Northumberland Bagpipes (The)

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NORTHUMBERLAND BAGPIPES, THE. AKA and see "Boyan (The)," "March Boys March," "Merry Bagpipes (The)," "To thee to thee." English, Air (4/4 time). England, Northumberland. G Major. Standard tuning (fiddle). ABC (Stokoe and Bruce): AABCC (Chappell). According to Chappell (1859) the this air appears in D'Urfey's Pills to Purge Melancholy (1700), Playford's Apollo's Banquet (1693) {where it appears under the title "A New Dance in the play of the 'Marriage Hater Match'd'"}, and Daniel Wright's Dancing Master {where it is called "Boyan (The)"}. Versions can also can be found in the Pepys V manuscript (circa 1690) and the Roxburgh and Bayford Collections as "The Merry Bagpipes: the pleasant pastime betwixt a jolly shepherd and a country damsel on a midsummer day in the morning, to the tune of 'March Boys.'" It was published on single broadside sheets at the beginning of the 18th century [1]. Bruce & Stokoe (1882) say the same tune was entered into a MS music book dated 1694-95 [2] (pp. 71-72), "inscribed with the name of Henry Atkinson, Hartburn, Northumberland, lately in the possession of Mr. W.A. Chatto, of London. The title of the tune in this book is 'To thee, to thee', which is the chorus of D'Urfey's song." Atkinson has another, incomplete, version in the same manuscript (pp. 100-101).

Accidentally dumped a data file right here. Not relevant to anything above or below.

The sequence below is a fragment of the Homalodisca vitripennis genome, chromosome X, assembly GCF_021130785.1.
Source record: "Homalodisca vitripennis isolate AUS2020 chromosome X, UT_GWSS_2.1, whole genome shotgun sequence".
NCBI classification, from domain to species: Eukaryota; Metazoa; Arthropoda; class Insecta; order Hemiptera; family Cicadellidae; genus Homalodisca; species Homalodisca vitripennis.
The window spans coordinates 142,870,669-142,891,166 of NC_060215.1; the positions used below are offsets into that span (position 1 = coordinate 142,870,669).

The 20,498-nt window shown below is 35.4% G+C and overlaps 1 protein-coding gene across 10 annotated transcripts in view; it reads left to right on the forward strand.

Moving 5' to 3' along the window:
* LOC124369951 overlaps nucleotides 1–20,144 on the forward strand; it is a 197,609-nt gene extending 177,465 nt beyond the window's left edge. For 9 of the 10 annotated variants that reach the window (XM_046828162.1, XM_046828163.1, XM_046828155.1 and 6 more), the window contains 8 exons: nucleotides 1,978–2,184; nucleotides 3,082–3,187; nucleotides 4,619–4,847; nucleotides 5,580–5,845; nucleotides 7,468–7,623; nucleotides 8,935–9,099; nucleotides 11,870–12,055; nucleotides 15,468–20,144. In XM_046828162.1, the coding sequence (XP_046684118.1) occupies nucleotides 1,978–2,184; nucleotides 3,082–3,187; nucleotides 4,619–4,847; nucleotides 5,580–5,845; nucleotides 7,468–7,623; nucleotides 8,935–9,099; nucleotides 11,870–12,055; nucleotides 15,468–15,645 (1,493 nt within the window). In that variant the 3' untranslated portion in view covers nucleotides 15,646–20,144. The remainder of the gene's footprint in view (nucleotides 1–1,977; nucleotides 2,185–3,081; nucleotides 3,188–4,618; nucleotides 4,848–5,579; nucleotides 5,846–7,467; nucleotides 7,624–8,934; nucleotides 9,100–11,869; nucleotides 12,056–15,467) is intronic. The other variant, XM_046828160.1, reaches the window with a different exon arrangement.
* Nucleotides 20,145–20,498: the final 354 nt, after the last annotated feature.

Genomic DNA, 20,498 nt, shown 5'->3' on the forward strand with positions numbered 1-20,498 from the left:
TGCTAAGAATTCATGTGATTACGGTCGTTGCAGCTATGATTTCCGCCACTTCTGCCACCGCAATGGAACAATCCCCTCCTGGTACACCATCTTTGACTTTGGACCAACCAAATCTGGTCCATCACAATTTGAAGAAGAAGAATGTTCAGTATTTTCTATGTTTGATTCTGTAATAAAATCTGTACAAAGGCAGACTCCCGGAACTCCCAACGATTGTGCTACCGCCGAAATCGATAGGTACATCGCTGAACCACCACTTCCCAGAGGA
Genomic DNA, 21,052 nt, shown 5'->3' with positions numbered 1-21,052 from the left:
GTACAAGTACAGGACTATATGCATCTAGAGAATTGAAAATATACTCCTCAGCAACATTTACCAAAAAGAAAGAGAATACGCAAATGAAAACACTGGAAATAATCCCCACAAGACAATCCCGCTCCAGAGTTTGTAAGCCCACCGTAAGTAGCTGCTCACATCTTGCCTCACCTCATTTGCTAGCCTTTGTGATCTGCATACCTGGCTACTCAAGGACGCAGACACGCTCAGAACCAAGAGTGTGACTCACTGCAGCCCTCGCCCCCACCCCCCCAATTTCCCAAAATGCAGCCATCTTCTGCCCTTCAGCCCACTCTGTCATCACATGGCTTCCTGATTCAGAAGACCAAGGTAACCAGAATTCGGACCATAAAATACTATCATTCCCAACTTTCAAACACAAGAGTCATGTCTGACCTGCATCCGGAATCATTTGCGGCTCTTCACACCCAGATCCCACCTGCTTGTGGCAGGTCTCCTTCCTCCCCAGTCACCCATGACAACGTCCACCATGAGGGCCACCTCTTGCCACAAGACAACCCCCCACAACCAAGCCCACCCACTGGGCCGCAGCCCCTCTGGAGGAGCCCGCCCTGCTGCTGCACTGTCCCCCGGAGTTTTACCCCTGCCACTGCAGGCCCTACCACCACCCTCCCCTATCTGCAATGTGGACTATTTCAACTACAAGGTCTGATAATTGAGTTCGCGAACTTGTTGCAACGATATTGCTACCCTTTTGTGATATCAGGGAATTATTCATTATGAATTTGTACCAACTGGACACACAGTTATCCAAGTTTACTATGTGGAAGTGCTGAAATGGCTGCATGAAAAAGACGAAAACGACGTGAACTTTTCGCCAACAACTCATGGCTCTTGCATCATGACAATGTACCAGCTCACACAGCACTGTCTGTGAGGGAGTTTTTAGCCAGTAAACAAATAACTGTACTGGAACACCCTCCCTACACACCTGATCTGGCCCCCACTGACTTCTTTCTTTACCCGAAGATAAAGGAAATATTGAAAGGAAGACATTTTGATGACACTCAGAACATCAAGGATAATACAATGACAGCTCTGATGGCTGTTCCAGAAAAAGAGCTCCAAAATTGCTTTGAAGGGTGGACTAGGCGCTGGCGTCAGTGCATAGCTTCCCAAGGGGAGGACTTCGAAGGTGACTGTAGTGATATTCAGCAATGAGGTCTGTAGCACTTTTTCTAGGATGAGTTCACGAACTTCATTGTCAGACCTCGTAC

A shepherd sat him under a thorn,
He pull'd out his pipes and began for to play;
It was on a midsummer day in the morn,
For honour of that holiday.
A ditty he did chant along,
That goes to the tune of 'Cater Bordee;
And this was the burden of his song:
If thou wilt pipe, lad, I'll dance to thee,
To thee, to thee, derry, derry, to thee;
To thee, to thee, derry, derry, to thee;
And this was the burden of his song:
If thou wilt pipe, lad, I'll dance to thee. ... (Bruce & Stokoe)

Source for notated version:

Printed sources: Chappell (Popular Music of the Olden Time, vol. 2), 1859; p. 67. Bruce & Stokoe (Northumbrian Minstrelsy), 1882; pp. 107-108.

Recorded sources:




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